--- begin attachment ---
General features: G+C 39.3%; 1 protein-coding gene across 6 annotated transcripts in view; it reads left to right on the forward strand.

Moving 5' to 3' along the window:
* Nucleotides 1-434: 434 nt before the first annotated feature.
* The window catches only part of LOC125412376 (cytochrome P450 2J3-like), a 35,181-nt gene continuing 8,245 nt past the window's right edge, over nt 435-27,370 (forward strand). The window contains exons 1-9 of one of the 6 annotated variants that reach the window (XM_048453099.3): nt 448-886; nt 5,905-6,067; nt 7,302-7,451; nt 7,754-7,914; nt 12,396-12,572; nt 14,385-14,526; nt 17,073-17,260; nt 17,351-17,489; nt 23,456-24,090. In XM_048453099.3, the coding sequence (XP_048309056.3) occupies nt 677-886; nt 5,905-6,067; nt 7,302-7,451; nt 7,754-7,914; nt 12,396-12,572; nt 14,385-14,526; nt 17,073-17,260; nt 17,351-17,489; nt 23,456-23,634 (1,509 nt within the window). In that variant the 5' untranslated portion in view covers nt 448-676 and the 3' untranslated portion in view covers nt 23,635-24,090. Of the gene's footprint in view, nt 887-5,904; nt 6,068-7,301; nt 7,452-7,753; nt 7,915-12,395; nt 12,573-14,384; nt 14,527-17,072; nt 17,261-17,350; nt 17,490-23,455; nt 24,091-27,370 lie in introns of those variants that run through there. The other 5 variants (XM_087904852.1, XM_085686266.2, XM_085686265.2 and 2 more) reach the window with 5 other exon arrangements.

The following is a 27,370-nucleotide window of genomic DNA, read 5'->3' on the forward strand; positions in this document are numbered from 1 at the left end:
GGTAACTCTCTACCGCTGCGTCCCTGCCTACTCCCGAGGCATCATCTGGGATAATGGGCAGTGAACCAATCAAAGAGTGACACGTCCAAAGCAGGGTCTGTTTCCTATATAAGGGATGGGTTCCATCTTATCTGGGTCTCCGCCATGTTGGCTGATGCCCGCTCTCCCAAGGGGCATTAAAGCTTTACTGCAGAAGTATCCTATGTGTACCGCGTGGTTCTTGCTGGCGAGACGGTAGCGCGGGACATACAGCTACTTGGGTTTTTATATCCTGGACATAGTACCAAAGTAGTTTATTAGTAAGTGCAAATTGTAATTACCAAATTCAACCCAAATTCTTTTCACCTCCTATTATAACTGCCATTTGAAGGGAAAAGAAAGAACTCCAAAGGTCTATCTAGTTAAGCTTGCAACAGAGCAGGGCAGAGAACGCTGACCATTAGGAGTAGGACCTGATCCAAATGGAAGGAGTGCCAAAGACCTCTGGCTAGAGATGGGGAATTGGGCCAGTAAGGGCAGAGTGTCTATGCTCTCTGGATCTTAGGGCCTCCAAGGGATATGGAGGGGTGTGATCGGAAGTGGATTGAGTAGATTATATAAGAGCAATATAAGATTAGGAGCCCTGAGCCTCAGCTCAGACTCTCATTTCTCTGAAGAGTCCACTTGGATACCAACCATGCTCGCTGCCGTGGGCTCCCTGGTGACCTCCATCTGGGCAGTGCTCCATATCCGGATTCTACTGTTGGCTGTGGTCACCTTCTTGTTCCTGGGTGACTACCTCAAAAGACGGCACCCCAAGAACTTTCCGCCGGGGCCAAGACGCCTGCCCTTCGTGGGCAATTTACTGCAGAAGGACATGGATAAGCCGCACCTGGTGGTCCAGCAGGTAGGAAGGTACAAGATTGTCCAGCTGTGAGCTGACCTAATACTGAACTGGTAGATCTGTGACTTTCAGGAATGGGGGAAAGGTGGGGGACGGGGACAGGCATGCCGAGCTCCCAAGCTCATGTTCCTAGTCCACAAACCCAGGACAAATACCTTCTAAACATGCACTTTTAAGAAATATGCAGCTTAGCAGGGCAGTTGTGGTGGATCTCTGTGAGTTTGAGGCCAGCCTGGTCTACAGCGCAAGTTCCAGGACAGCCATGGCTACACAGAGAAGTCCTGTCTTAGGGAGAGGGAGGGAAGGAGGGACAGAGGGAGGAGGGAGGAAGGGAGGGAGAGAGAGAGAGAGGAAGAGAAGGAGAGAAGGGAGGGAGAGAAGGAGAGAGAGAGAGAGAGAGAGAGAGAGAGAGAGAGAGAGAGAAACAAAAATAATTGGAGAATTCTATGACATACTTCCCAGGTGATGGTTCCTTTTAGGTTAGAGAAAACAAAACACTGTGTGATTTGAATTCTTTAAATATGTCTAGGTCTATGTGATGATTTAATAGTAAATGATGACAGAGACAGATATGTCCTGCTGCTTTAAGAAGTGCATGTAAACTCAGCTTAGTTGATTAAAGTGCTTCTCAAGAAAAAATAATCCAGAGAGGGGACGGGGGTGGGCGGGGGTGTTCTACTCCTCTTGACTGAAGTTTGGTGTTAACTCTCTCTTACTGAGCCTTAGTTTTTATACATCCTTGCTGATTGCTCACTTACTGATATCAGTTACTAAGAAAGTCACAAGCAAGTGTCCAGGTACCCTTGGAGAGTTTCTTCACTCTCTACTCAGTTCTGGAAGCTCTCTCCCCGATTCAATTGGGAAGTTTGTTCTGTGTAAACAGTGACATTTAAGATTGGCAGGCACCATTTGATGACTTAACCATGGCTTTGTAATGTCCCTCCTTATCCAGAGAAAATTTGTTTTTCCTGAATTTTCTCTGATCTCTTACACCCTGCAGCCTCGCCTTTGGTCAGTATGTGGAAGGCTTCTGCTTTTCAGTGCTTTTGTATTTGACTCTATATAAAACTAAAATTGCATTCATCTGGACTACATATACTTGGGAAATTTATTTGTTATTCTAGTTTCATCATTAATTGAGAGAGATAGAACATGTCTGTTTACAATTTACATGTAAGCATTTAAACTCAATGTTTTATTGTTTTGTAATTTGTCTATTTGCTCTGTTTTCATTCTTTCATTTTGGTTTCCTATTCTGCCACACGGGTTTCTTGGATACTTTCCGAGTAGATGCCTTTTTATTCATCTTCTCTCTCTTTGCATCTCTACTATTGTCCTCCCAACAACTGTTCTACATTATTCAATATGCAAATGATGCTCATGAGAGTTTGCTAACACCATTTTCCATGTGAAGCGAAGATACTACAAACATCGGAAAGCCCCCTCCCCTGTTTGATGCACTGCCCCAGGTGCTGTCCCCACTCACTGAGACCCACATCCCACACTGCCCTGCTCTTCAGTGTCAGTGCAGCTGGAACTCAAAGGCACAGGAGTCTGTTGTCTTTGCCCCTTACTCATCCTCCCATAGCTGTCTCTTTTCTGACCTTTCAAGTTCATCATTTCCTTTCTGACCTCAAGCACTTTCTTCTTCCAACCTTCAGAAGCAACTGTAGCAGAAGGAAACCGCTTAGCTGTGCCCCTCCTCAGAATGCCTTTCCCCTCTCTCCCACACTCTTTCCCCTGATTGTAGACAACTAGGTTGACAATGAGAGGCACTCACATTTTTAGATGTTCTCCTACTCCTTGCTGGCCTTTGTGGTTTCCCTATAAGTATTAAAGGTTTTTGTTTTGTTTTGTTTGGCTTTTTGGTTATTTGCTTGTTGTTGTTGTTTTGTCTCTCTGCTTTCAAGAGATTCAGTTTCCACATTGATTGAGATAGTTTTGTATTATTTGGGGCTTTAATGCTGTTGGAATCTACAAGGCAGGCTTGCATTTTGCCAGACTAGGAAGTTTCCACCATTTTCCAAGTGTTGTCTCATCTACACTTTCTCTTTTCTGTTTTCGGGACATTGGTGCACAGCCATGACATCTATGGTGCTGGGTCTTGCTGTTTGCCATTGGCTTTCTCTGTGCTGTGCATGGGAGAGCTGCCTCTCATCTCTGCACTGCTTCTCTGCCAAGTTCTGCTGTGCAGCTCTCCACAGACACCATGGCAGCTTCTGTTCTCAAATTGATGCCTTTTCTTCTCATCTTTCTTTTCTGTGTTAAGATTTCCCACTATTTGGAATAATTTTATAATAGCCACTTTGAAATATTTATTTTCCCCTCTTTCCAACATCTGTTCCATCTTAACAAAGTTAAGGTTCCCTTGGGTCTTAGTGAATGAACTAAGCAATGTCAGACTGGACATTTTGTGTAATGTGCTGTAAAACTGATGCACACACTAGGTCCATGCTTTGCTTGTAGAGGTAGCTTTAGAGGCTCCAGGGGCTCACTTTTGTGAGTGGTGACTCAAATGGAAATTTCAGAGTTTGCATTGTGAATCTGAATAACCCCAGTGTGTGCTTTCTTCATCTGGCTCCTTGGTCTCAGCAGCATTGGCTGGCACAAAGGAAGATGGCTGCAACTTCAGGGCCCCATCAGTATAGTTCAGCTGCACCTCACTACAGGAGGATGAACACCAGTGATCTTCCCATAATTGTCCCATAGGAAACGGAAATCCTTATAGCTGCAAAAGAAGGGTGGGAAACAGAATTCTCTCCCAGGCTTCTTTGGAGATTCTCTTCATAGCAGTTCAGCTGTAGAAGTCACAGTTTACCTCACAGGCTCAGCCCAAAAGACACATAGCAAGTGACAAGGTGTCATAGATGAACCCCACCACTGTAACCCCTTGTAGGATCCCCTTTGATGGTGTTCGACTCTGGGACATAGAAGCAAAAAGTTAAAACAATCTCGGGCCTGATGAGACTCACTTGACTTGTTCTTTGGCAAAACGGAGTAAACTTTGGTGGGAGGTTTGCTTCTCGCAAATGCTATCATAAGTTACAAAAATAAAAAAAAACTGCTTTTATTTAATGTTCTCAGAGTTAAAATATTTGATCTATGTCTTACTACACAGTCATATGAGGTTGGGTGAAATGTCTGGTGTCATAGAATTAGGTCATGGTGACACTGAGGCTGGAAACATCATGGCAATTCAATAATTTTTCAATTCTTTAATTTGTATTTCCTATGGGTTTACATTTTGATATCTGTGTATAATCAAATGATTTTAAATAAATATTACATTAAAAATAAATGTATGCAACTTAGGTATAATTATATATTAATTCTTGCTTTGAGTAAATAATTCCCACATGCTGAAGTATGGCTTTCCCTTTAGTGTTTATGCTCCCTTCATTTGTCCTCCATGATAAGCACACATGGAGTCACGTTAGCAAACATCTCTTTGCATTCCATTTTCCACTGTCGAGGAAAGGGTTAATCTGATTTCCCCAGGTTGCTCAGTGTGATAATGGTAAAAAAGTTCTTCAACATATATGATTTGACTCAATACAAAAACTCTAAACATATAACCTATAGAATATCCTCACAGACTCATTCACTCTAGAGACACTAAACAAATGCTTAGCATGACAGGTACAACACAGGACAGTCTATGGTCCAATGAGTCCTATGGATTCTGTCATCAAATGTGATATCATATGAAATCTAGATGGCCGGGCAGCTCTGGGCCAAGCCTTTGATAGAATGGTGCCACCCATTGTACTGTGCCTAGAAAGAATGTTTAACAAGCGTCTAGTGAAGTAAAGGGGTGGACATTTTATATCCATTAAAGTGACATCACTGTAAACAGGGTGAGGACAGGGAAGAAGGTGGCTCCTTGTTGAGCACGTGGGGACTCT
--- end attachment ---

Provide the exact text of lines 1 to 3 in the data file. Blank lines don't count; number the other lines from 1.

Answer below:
General features: G+C 39.3%; 1 protein-coding gene across 6 annotated transcripts in view; it reads left to right on the forward strand.

Moving 5' to 3' along the window:
* Nucleotides 1-434: 434 nt before the first annotated feature.